Librarians from Kibera Public Library.
Librarians at Kibera Public Library are helping children to learn through the tablet computers project.

Kibera Public Library in Kenya changes the lives of slum school children

“When I see that I have changed the life of a child, I am really happy. I can say that there is an impact in what I am doing,” says Mary Kinyanjui, librarian at Kibera Public Library in Kenya. Kibera is a vast urban slum on the outskirts of Nairobi, Kenya’s capital city. It is home to over a million people who live in poverty in shacks made of wood, mud and metal.

Schools are critically under-resourced and children must learn in classrooms that do not have electricity, computers or internet access. Poor education means that children struggle to pass exams; lack of access to technology further disadvantages them in a job-market that increasingly demands computer skills.

improved results in vital school subjects

After a year, the library surveyed students who took part in the programme. Over half of the students interviewed said the programme had helped improve their school results in English, mathematics and science.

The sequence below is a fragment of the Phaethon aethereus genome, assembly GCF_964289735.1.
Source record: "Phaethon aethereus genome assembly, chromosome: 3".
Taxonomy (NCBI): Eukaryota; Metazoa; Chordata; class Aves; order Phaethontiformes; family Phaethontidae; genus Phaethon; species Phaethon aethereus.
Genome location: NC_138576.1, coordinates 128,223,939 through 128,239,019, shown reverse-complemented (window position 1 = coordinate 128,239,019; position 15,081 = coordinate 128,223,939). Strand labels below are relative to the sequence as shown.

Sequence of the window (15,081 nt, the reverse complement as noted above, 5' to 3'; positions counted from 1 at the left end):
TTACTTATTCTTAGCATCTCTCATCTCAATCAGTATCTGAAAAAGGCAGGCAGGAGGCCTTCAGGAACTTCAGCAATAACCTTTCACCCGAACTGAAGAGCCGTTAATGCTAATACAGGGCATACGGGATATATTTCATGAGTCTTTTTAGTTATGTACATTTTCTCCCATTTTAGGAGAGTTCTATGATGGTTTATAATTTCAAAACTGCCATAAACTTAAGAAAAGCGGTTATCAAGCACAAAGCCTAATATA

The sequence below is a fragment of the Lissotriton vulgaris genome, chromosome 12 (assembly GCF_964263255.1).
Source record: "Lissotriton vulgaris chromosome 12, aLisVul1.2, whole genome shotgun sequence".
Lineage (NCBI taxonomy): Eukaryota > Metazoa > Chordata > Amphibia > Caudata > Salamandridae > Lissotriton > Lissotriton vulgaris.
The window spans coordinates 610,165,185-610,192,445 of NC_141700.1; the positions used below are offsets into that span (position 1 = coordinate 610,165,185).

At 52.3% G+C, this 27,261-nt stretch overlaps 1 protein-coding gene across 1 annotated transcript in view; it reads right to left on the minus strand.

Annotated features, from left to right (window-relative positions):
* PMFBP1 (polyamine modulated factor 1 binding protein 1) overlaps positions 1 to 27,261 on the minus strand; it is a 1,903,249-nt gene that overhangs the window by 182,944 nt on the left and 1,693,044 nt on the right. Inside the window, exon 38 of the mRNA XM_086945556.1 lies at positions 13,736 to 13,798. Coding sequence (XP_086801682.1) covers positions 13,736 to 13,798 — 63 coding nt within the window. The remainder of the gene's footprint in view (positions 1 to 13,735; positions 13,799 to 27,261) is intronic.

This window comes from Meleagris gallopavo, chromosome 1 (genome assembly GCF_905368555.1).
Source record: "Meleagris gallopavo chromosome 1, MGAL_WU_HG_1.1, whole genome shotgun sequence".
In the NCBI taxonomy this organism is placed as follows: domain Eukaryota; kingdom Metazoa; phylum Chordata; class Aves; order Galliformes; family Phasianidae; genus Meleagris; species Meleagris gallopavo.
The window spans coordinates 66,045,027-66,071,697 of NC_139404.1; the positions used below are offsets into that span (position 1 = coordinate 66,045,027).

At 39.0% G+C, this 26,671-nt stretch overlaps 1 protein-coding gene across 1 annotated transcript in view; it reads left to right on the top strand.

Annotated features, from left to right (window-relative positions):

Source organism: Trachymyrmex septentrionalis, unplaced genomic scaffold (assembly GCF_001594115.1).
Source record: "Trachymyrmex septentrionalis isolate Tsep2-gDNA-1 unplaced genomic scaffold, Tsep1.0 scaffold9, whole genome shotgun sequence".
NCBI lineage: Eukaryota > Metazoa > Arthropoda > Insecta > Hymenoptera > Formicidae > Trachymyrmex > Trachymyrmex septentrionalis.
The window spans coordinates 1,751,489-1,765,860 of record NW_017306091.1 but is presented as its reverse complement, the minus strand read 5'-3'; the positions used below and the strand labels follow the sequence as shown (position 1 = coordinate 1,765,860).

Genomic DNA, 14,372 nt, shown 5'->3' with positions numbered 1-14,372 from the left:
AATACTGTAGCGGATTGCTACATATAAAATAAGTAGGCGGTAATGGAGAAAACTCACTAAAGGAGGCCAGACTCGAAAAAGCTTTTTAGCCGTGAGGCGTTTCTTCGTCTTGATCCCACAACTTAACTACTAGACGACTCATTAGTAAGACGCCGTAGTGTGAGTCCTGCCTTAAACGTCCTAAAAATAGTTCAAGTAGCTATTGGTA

By demonstrating the effectiveness of ICT in supporting classroom teaching, the service won recognition, and Kenya National Library Service received a grant from an international non-governmental organization to replicate the project in three more libraries.


Many more children now come to the library wanting to use the tablets to access digital educational materials and games. This project has really captivated the interest of children to use their free time constructively in the library.

- Richard Atuti, Director, Kenya National Library Service



Kenya National Library Service will expand the tablet computers project to include three more libraries.


Over 50% of children surveyed in 2013 said the Kibera library project had helped improve their school results.